It takes faith to act on revelation we have received. It also takes faith to act on revelation received by someone else.
When Jacob told Leah and Rachel that an angel had instructed them to move, they responded favorably. As difficult as it might have been to leave their home, they responded, “Whatsoever God hath said unto thee, do” (Genesis 31:16).
Their response reminds me of the faith of the Lamanite king whom Ammon encouraged to move his people to safety. This king did not believe that their enemies, the Nephites, would welcome them and treat them kindly. But Ammon said, “I will go and inquire of the Lord, and if he say unto us, go down unto our brethren, will ye go?” (Alma 27:7). This king was not only willing to trust revelation received by Ammon, he was willing to trust it before the revelation even came. “Inquire of the Lord,” he replied, “and if he saith unto us go, we will go” (Alma 27:10).
The ability to receive revelation is a spiritual gift, and the ability to recognize and follow revelation given to others is also a gift:
To some it is given by the Holy Ghost to know that Jesus Christ is the Son of God, and that he was crucified for the sins of the world.
To others it is given to believe on their words.Doctrine and Covenants 46:13-14
I’m not suggesting that we should believe everything people claim to have learned by revelation. Obviously, other people can be misguided or dishonest. I do think an important part of this gift is recognizing which messages we can trust.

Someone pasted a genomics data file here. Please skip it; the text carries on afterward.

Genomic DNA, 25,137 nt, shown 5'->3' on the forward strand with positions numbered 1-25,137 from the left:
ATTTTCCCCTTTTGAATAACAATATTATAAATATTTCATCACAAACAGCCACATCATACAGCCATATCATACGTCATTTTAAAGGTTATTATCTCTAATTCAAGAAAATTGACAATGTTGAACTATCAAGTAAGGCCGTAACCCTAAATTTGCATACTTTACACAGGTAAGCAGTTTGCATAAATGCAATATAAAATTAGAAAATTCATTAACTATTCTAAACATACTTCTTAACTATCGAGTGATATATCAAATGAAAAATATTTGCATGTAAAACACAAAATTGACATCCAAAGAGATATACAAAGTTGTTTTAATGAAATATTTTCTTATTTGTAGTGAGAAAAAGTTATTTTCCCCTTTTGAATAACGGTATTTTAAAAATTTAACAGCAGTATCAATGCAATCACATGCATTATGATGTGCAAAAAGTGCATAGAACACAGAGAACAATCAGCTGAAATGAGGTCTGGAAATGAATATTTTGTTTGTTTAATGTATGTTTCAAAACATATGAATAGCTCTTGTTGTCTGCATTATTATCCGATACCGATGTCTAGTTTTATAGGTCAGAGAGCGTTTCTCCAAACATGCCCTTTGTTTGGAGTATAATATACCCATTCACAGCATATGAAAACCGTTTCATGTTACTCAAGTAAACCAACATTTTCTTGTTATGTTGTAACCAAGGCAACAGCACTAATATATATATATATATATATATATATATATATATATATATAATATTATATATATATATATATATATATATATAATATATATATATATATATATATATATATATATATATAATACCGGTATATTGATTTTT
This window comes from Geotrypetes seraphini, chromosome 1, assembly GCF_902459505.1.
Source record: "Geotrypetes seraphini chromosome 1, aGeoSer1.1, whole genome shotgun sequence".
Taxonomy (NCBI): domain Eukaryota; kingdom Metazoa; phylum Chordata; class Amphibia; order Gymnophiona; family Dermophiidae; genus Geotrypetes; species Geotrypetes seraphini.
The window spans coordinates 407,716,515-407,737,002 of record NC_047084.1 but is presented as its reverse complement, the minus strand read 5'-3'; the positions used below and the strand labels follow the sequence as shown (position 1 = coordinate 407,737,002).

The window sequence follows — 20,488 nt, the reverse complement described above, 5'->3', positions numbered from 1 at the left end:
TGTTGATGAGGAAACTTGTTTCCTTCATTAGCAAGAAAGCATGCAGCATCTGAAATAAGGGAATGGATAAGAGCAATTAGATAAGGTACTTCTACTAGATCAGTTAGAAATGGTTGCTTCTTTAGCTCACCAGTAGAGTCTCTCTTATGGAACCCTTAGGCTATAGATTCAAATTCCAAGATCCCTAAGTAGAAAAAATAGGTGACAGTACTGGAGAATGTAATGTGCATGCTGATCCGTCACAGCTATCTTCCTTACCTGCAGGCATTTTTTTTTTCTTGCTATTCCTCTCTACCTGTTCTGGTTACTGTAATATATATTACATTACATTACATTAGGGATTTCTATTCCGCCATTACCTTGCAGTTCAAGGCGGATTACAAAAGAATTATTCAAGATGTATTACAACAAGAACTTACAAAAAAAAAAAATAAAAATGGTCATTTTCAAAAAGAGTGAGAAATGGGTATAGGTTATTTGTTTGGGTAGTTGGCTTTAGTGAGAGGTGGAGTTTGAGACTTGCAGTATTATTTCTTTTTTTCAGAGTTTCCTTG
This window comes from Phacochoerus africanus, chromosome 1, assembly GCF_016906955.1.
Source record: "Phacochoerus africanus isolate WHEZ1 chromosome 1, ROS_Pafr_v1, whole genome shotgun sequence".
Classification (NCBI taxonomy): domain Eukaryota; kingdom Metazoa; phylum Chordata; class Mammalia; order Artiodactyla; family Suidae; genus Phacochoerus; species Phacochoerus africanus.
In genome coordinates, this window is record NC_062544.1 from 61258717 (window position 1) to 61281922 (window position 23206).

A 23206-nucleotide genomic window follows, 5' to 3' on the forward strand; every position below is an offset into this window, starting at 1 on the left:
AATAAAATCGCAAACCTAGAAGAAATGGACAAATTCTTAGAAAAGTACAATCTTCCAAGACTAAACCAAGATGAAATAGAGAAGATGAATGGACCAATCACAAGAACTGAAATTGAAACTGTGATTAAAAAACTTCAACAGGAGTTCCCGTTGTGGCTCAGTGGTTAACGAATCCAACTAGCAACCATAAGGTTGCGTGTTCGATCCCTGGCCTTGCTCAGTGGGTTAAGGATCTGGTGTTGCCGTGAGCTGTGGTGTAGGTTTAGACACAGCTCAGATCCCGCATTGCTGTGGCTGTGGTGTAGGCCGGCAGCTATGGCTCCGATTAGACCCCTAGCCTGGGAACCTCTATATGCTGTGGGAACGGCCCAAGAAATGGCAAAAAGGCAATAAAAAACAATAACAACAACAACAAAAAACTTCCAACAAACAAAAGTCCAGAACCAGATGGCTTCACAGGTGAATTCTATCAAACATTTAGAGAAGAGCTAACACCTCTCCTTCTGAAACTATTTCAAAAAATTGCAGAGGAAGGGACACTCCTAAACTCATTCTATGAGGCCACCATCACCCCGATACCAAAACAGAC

But I think we impoverish ourselves when we trust too little. If the only revelation we believe is the revelation we personally receive, we miss the power of learning from the unique experiences of the people around us.
I love the story of the church leader who noticed that a participant in a council meeting had been particularly quiet. He asked if she had any impressions. “As she spoke,” he said, “the Spirit testified to me that she had given voice to the revelation we had been seeking as a council” (quoted by Russell M. Nelson in “A Plea to My Sisters,” General Conference, October 2015).
Today, I will pay attention not only the answers I receive from my prayers but also to the inspiration received by others. I will seek for the gift to believe on their words.
I think this post was particularly insightful and thought. Both my Paul
and Christian have mentioned from time to time how important it has been
for them to reflect on the importance of believing on the testimony of
others and of trying to be those “others,” even when their faith has
differed — in some cases markedly — from the revelation and faith that
other have claimed. Thank you for this insight.
I suppose it’s relatively easy to believe in others’ revelation when they’re saying something we already agree with. The question is how we react when they’re saying something we hadn’t thought of or even something that conflicts with our assumptions.
Thanks for the comment!